Postle used Florida’s environment as the chief subject for art. She waded through swamps, climbed trees,endured bugs and stayed up all night” to observe her beloved birds and other wildlife.[11] Postle maintained that "a painting must have movement. It's a dance performed with a brush and pigment on a stage of canvas. It should be spontaneous and joyous".[9]

Postle was an effective and inspirational art teacher. As one student has said: "Joy Postle taught me to observe and draw from real life and then to escape into my own art and add design and a lot of me."[12]


Postle is best remembered for the murals that she created in commercial buildings and homes, adorning walls in Texas, North Carolina and Florida. In Beaumont, Texas, Postle created murals evoking Texas and Beaumont history in a hotel lobby.[13] In North Carolina, she created four walls of murals for the Canton Area Historical Museum.[14] In Florida, her murals graced the First National Bank of Stuart, the Fort Gatlin Hotel in Orlando, the San Carlos Hotel in Pensacola (1931, demolished 1993) and Casa Iberia at Rollins College in Winter Park,[9][15] as well as many private residences, including "Rowallan" in Ormond Beach.[16] At the age of eighty, Postle completed a mural at Orlando's Fashion Square Mall.[17] Surviving murals by Postle continue to be identified and recorded in Central Florida.

Later years[edit]

A fire at their home in 1968 killed Blackstone and badly injured Postle. After years of extensive surgery, she resumed her performances and exhibitions. She continued taking commissions for pet portraits, exhibiting her work, and selling paintings well into old age. In 1984, Postle broke her hip and moved into West Orange Manor Nursing Home; nevertheless she continued painting. Joy Postle died on June 1, 1989 and her ashes were spread at her home at Lake Rose in Florida.[9]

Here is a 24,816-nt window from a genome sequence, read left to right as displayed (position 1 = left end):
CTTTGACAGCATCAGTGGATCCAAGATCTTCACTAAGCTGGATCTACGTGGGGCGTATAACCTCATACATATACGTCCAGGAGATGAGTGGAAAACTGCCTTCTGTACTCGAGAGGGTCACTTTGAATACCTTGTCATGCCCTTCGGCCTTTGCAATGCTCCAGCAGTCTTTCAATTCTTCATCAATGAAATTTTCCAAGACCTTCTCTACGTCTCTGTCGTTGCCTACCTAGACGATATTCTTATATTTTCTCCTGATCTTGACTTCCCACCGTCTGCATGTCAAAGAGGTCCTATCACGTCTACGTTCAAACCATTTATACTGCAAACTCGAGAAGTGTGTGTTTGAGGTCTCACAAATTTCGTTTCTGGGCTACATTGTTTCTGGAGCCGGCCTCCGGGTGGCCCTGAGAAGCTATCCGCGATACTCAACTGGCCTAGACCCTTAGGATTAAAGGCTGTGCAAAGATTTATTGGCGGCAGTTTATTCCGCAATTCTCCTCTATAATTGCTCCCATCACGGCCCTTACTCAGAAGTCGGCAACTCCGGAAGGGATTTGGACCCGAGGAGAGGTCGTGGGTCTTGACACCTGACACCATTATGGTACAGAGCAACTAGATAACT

Publications by Joy Postle[edit]

Postle published several books, including:

  • Fine Feathers - 1941
  • Glamour Birds of the Americas: Drawings and Poems - 1944
  • Drawing Animals - 1953
  • Drawing Birds - 1963


  1. ^ The Chicago Daily News Almanac and Political Register for 1900, p. 408
  2. ^ a b An Encyclopedia of Women Artists of the American West, By Phil Kovinick and Marian Yoshiki-Kovinick, Published by University of Texas Press, 1998, page 252.
  3. ^ Chicago Architecture, By Charles Waldheim, Katerina Rüedi, Katerina Rüedi Ray, page 374
  4. ^
  5. ^ Prairie Style Architecture in Elgin and Edwardsville,
  6. ^ Stone; an Illustrated Magazine, 1902, page 483
  7. ^ "Joy Postle, Florida Nature Artist", an on-line biography from the Joy Postle Collection at the University of Florida
  8. ^ Idaho Women in History, by Betty Penson-Ward, page 150
  9. ^ a b c d “A Rare Bird: The Art and Life of Joy Postle”, by Denise Hall; in Reflections, a journal of the Orange County Regional History Center, Spring 2009.
  10. ^ “Joy Postle” Florida Nature Artist”, an on-line biography from the Joy Postle Collection at the University of Florida
  11. ^ Postle, Joy, Orlando Sentinel obituary, June 1989
  12. ^ Jennifer Myers Kirton, interviewed on
  13. ^
  14. ^ "Archived copy". Archived from the original on 2012-03-06. Retrieved 2009-06-05. 
  15. ^ "Archived copy". Archived from the original on 2007-07-03. Retrieved 2009-06-05. 
  16. ^ "Joy at the Beach" by Joy Postle researcher Rick Kilby, from his blog "Visual Ephemera", March 22, 2009
  17. ^ America's Auction Network